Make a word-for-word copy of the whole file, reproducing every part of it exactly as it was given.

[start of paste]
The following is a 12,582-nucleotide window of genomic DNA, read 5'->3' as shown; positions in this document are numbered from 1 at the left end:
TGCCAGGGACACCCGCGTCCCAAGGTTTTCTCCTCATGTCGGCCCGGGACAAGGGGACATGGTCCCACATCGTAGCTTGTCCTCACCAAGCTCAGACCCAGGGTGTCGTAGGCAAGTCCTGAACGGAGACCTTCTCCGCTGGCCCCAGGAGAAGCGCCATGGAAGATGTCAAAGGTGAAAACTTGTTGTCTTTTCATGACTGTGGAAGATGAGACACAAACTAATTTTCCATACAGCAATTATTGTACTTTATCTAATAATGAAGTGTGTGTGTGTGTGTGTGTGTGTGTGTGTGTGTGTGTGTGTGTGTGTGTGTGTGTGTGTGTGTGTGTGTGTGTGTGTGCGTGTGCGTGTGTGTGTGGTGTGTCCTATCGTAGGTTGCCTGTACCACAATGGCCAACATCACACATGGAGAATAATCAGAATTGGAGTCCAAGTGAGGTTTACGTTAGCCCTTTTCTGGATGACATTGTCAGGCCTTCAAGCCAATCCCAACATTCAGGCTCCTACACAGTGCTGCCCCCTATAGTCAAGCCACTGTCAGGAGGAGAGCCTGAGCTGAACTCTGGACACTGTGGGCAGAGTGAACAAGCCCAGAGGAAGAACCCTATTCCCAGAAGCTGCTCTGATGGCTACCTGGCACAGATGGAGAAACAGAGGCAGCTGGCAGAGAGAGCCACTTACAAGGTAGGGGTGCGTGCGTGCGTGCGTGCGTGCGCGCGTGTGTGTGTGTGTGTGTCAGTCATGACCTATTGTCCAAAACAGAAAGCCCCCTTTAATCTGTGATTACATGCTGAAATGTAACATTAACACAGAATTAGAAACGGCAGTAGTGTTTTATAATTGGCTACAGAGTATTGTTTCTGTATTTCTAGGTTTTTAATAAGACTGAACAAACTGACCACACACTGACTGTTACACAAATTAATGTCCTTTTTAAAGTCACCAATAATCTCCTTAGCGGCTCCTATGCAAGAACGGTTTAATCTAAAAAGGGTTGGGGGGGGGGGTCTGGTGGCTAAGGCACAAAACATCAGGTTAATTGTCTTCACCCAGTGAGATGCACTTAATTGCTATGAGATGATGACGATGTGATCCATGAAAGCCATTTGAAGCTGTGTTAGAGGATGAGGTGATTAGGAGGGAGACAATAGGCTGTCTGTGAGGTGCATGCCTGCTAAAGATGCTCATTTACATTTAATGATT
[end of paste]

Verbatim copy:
The following is a 12,582-nucleotide window of genomic DNA, read 5'->3' as shown; positions in this document are numbered from 1 at the left end:
TGCCAGGGACACCCGCGTCCCAAGGTTTTCTCCTCATGTCGGCCCGGGACAAGGGGACATGGTCCCACATCGTAGCTTGTCCTCACCAAGCTCAGACCCAGGGTGTCGTAGGCAAGTCCTGAACGGAGACCTTCTCCGCTGGCCCCAGGAGAAGCGCCATGGAAGATGTCAAAGGTGAAAACTTGTTGTCTTTTCATGACTGTGGAAGATGAGACACAAACTAATTTTCCATACAGCAATTATTGTACTTTATCTAATAATGAAGTGTGTGTGTGTGTGTGTGTGTGTGTGTGTGTGTGTGTGTGTGTGTGTGTGTGTGTGTGTGTGTGTGTGTGTGTGTGTGCGTGTGCGTGTGTGTGTGGTGTGTCCTATCGTAGGTTGCCTGTACCACAATGGCCAACATCACACATGGAGAATAATCAGAATTGGAGTCCAAGTGAGGTTTACGTTAGCCCTTTTCTGGATGACATTGTCAGGCCTTCAAGCCAATCCCAACATTCAGGCTCCTACACAGTGCTGCCCCCTATAGTCAAGCCACTGTCAGGAGGAGAGCCTGAGCTGAACTCTGGACACTGTGGGCAGAGTGAACAAGCCCAGAGGAAGAACCCTATTCCCAGAAGCTGCTCTGATGGCTACCTGGCACAGATGGAGAAACAGAGGCAGCTGGCAGAGAGAGCCACTTACAAGGTAGGGGTGCGTGCGTGCGTGCGTGCGTGCGCGCGTGTGTGTGTGTGTGTGTCAGTCATGACCTATTGTCCAAAACAGAAAGCCCCCTTTAATCTGTGATTACATGCTGAAATGTAACATTAACACAGAATTAGAAACGGCAGTAGTGTTTTATAATTGGCTACAGAGTATTGTTTCTGTATTTCTAGGTTTTTAATAAGACTGAACAAACTGACCACACACTGACTGTTACACAAATTAATGTCCTTTTTAAAGTCACCAATAATCTCCTTAGCGGCTCCTATGCAAGAACGGTTTAATCTAAAAAGGGTTGGGGGGGGGGGTCTGGTGGCTAAGGCACAAAACATCAGGTTAATTGTCTTCACCCAGTGAGATGCACTTAATTGCTATGAGATGATGACGATGTGATCCATGAAAGCCATTTGAAGCTGTGTTAGAGGATGAGGTGATTAGGAGGGAGACAATAGGCTGTCTGTGAGGTGCATGCCTGCTAAAGATGCTCATTTACATTTAATGATT